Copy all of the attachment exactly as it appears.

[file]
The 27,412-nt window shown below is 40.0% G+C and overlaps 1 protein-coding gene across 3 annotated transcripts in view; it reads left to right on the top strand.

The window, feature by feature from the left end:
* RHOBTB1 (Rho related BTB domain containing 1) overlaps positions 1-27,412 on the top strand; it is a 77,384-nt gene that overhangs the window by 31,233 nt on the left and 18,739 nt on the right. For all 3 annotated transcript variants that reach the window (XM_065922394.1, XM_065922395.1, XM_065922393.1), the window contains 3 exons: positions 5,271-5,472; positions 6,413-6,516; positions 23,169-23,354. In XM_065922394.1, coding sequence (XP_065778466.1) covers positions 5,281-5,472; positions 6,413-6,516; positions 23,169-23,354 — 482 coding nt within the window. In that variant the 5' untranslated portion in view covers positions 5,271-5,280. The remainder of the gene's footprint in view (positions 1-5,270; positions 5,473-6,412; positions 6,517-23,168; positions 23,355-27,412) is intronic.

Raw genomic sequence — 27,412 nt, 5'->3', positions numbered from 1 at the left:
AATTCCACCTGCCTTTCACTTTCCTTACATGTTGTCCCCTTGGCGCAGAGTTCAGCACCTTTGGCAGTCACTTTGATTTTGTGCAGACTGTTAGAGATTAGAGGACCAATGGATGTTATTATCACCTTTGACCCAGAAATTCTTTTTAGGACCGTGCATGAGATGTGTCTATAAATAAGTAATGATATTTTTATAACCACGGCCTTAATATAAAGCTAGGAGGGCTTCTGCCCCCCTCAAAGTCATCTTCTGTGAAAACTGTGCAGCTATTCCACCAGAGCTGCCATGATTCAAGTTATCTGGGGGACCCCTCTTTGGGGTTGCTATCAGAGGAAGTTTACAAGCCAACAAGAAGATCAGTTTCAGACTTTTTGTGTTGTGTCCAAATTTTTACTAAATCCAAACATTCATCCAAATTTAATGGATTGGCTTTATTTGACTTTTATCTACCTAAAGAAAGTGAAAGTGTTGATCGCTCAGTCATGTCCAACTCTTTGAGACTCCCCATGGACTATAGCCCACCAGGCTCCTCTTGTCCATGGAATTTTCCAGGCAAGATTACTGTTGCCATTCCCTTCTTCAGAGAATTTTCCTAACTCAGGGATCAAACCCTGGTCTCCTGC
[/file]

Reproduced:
The 27,412-nt window shown below is 40.0% G+C and overlaps 1 protein-coding gene across 3 annotated transcripts in view; it reads left to right on the top strand.

The window, feature by feature from the left end:
* RHOBTB1 (Rho related BTB domain containing 1) overlaps positions 1-27,412 on the top strand; it is a 77,384-nt gene that overhangs the window by 31,233 nt on the left and 18,739 nt on the right. For all 3 annotated transcript variants that reach the window (XM_065922394.1, XM_065922395.1, XM_065922393.1), the window contains 3 exons: positions 5,271-5,472; positions 6,413-6,516; positions 23,169-23,354. In XM_065922394.1, coding sequence (XP_065778466.1) covers positions 5,281-5,472; positions 6,413-6,516; positions 23,169-23,354 — 482 coding nt within the window. In that variant the 5' untranslated portion in view covers positions 5,271-5,280. The remainder of the gene's footprint in view (positions 1-5,270; positions 5,473-6,412; positions 6,517-23,168; positions 23,355-27,412) is intronic.

Raw genomic sequence — 27,412 nt, 5'->3', positions numbered from 1 at the left:
AATTCCACCTGCCTTTCACTTTCCTTACATGTTGTCCCCTTGGCGCAGAGTTCAGCACCTTTGGCAGTCACTTTGATTTTGTGCAGACTGTTAGAGATTAGAGGACCAATGGATGTTATTATCACCTTTGACCCAGAAATTCTTTTTAGGACCGTGCATGAGATGTGTCTATAAATAAGTAATGATATTTTTATAACCACGGCCTTAATATAAAGCTAGGAGGGCTTCTGCCCCCCTCAAAGTCATCTTCTGTGAAAACTGTGCAGCTATTCCACCAGAGCTGCCATGATTCAAGTTATCTGGGGGACCCCTCTTTGGGGTTGCTATCAGAGGAAGTTTACAAGCCAACAAGAAGATCAGTTTCAGACTTTTTGTGTTGTGTCCAAATTTTTACTAAATCCAAACATTCATCCAAATTTAATGGATTGGCTTTATTTGACTTTTATCTACCTAAAGAAAGTGAAAGTGTTGATCGCTCAGTCATGTCCAACTCTTTGAGACTCCCCATGGACTATAGCCCACCAGGCTCCTCTTGTCCATGGAATTTTCCAGGCAAGATTACTGTTGCCATTCCCTTCTTCAGAGAATTTTCCTAACTCAGGGATCAAACCCTGGTCTCCTGC